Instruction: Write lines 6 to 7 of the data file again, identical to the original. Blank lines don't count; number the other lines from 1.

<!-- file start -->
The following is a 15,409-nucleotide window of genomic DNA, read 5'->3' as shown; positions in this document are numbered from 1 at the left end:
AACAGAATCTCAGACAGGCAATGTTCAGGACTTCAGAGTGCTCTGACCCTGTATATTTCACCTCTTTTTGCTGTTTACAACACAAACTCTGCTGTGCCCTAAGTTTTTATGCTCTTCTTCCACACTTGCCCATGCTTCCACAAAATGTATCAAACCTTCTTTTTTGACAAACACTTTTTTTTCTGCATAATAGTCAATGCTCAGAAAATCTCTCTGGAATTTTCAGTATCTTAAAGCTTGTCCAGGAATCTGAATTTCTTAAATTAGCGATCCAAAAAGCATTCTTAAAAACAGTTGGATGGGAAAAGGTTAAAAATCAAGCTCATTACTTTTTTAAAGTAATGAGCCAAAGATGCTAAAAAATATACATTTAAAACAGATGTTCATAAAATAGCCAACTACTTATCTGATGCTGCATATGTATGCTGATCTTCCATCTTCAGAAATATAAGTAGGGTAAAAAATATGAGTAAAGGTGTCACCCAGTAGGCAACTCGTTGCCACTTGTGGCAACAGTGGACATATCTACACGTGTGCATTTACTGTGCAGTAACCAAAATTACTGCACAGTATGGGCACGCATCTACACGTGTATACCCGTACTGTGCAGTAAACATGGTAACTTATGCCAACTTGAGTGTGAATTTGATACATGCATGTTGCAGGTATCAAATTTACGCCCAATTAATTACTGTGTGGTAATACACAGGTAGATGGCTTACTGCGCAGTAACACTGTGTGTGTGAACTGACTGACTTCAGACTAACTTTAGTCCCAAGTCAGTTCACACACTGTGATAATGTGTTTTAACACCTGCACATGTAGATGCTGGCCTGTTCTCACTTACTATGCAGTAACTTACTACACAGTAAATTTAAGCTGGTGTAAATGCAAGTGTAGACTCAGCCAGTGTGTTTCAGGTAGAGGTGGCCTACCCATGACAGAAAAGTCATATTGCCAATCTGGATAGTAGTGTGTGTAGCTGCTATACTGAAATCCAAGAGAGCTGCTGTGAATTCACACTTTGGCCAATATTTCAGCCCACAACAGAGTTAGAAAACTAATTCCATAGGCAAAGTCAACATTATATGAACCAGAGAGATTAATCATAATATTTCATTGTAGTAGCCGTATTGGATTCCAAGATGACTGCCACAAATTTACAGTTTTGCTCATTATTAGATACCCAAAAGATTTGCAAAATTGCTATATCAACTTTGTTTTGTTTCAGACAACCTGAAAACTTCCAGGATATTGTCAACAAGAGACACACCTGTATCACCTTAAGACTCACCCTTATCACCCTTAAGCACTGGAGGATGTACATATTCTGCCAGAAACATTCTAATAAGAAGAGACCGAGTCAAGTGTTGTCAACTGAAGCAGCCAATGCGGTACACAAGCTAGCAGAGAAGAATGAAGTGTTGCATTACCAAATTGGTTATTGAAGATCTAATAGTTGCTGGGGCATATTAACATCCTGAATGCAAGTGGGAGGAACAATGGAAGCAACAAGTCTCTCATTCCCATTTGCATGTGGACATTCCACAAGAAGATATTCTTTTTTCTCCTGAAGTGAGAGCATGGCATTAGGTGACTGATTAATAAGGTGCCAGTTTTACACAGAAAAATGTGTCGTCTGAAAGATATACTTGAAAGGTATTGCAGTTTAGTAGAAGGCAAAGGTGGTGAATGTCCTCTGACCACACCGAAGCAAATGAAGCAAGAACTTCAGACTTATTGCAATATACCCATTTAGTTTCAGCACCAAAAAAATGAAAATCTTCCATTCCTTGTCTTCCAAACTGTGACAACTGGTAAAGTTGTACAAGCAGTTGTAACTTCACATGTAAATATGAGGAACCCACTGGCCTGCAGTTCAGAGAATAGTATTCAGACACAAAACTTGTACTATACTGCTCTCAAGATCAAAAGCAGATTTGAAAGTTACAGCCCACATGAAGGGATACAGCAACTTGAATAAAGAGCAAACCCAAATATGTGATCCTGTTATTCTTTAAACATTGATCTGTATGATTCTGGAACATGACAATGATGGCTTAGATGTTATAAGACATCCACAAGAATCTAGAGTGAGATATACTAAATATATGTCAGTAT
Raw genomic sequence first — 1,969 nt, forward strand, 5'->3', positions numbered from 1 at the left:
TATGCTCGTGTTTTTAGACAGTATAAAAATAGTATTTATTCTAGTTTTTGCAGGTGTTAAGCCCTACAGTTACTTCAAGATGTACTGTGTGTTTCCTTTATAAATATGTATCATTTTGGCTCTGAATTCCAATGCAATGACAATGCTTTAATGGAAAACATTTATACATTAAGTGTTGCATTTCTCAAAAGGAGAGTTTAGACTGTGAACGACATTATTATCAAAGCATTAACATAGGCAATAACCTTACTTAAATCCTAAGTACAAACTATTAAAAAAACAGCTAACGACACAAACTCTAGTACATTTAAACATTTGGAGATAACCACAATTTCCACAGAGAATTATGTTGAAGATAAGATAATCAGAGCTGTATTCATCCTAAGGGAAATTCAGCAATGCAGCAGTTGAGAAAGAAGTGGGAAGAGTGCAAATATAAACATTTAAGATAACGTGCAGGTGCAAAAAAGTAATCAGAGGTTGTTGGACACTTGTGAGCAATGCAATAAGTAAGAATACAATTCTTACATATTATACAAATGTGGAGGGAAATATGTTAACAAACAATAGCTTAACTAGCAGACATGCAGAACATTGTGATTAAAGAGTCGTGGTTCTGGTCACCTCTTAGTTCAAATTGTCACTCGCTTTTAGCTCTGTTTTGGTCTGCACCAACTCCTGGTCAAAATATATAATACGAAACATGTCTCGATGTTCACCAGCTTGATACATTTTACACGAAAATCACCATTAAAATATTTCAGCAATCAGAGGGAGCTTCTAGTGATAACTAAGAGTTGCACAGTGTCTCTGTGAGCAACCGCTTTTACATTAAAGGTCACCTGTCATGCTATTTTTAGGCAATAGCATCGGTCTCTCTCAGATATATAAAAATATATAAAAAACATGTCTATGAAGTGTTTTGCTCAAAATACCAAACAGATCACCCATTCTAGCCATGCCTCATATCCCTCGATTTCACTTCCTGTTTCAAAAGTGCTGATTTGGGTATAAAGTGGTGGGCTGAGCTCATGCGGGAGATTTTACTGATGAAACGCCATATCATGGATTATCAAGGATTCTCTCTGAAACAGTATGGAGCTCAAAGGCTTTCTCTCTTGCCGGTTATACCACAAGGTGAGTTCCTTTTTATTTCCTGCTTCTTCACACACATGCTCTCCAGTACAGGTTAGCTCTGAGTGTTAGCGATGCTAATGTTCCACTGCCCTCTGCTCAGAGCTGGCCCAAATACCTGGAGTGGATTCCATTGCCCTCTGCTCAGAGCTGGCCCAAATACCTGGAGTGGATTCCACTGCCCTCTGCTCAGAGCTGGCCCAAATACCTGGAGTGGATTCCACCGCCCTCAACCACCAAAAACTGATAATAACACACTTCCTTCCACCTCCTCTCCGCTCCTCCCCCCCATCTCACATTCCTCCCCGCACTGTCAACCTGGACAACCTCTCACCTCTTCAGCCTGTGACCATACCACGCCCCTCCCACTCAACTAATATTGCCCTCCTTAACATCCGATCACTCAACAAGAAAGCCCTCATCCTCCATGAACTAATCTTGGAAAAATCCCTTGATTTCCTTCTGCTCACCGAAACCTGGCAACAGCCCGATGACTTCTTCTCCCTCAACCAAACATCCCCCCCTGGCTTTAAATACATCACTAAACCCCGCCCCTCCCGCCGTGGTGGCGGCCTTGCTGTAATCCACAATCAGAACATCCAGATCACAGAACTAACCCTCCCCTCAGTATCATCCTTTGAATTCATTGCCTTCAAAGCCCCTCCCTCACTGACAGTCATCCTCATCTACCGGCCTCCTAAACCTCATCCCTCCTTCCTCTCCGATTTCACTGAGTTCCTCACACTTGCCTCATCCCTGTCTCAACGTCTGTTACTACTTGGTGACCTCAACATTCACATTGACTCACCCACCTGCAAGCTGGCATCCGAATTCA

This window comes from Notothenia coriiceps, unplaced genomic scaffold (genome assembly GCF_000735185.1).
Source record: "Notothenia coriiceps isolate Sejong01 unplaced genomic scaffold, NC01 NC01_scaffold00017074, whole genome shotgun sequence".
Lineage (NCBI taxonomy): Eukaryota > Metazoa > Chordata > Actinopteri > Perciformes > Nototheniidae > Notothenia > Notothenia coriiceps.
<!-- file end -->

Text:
Source record: "Notothenia coriiceps isolate Sejong01 unplaced genomic scaffold, NC01 NC01_scaffold00017074, whole genome shotgun sequence".
Lineage (NCBI taxonomy): Eukaryota > Metazoa > Chordata > Actinopteri > Perciformes > Nototheniidae > Notothenia > Notothenia coriiceps.